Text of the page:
police station. After her partner “Tommy” is killed while acting
as a human shield, the stage is set for “Lucy” to join forces with “Mandy”
in a classic guns-and-fists finale that takes the battle to “Karloff” and
The lighter-than-air premise of much of the narrative
– another Corey Yuen trademark – finds metaphoric expression in absurd
scenes during a helicopter rescue and climactic combat aboard a dirigible
in flight. However, the film hits all the required genre notes in
satisfactory fashion, while all weaknesses are excused by excellent, back-to-basics
fight choreography and crisp action direction.
“Nude Fear” (1998)
“Nude Fear,” directed by Mak Siu Fai, bears
narrative resemblance to Kathryn Bigelow’s police drama “Blue Steel.”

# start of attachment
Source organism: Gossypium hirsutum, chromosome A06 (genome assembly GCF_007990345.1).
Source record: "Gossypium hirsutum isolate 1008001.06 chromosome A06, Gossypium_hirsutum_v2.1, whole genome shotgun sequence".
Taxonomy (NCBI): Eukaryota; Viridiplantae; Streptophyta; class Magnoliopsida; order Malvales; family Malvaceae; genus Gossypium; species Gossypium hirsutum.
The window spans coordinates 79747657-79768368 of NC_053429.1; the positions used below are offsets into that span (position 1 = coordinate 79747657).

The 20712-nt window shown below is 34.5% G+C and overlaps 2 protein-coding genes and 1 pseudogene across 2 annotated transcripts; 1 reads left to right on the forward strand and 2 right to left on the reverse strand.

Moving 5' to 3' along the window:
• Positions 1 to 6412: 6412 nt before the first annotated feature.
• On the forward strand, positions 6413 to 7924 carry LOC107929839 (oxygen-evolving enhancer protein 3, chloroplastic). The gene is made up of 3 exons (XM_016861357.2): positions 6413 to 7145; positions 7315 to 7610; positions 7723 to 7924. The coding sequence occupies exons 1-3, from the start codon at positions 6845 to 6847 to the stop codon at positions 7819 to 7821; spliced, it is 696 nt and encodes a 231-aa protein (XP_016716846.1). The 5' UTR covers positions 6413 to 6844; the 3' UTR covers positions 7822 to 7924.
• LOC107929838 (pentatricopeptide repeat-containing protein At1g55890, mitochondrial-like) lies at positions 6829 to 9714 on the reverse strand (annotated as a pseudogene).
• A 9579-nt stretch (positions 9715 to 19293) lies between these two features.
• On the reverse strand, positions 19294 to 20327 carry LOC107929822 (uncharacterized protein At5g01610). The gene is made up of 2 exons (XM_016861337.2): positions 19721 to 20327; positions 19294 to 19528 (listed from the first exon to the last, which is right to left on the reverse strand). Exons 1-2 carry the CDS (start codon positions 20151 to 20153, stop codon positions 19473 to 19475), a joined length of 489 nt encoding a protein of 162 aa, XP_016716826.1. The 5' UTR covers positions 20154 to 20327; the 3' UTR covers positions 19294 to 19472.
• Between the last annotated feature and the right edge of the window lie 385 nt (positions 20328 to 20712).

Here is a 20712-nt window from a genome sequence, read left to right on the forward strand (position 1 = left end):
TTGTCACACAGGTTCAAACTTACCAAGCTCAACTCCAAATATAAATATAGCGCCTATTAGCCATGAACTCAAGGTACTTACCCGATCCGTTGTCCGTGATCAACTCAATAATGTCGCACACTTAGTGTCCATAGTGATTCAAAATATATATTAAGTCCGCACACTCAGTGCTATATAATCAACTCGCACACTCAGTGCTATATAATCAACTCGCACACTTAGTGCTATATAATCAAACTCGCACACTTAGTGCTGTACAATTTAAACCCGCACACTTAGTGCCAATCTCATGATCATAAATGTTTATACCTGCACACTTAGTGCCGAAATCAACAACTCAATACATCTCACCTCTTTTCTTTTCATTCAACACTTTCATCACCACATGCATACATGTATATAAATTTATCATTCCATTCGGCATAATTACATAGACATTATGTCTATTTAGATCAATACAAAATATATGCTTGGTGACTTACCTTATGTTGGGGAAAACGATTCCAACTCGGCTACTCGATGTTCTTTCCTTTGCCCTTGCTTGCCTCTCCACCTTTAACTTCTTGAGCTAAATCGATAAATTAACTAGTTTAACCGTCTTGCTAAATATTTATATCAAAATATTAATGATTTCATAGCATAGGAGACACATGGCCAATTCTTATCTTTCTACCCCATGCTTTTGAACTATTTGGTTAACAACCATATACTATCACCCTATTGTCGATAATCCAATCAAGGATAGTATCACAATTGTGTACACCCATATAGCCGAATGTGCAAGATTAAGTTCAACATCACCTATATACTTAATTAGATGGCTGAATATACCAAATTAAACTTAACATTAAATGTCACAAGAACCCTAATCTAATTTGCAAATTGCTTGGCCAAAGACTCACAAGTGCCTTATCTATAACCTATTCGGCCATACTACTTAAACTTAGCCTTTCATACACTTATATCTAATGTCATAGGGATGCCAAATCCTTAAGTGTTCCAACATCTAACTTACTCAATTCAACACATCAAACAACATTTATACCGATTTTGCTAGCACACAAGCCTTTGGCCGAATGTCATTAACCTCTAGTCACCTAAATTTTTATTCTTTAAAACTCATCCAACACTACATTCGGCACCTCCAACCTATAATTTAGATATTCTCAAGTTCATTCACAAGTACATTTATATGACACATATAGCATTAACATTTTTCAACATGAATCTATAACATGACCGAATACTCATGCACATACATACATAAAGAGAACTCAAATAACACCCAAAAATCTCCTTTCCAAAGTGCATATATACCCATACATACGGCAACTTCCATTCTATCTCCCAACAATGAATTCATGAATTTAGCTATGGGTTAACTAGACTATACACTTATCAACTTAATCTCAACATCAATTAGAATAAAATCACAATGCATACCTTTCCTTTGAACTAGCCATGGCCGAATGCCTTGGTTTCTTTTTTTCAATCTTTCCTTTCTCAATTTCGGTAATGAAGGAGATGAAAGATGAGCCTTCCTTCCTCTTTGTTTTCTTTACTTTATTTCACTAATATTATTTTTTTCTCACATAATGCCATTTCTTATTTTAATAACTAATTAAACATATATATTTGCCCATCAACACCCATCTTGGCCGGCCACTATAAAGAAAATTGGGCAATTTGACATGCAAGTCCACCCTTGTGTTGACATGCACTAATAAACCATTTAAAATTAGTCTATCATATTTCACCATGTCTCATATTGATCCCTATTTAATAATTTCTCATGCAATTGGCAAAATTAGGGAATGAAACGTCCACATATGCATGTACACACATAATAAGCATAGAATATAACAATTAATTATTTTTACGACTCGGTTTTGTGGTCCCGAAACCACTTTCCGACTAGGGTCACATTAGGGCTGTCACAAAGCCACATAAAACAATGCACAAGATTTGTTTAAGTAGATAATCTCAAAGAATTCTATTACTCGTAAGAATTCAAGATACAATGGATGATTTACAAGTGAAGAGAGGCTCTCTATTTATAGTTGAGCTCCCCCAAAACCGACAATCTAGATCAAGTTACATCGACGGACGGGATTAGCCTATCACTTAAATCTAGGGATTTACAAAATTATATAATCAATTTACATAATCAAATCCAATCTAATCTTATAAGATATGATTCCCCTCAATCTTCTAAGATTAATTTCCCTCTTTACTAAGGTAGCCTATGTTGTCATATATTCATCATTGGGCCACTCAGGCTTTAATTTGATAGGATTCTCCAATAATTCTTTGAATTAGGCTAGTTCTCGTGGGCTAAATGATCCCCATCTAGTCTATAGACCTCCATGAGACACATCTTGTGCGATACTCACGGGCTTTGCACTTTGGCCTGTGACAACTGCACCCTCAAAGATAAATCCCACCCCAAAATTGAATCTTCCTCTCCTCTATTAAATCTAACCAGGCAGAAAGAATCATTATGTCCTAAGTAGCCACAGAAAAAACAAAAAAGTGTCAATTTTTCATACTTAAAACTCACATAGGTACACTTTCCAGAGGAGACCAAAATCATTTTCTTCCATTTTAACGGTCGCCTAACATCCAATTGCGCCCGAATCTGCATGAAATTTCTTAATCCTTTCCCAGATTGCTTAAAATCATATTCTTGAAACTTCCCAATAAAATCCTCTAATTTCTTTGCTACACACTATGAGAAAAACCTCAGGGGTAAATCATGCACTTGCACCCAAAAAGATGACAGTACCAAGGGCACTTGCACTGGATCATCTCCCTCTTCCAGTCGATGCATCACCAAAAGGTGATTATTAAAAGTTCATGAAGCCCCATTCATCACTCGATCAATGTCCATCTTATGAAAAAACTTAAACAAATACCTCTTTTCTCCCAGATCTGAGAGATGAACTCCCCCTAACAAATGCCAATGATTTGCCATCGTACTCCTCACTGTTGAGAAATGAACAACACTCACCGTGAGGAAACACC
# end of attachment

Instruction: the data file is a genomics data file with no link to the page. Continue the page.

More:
Both films position competent female law enforcement officers at their
central narrative axis. Both films make them the focus of their colleagues’
resentment and desire, and both achieve dramatic tension via the stalking
and assault of vicious serial killers. Feminist analysis of Bigelow’s
film has made ambivalent note of the fetishistic prominence of weapon symbolism,
the collateral sexual liaison and sexual assault of the central character,
prominent role-defining references to personal relationship status, and
“Final Girl” connotations associated with Jamie Lee Curtis’ casting.
Although Kathy Chow has certainly appeared in roles akin to Clover’s prototypic
Final Girl (e.g., “Insanity,” 1993), there are key differences in how her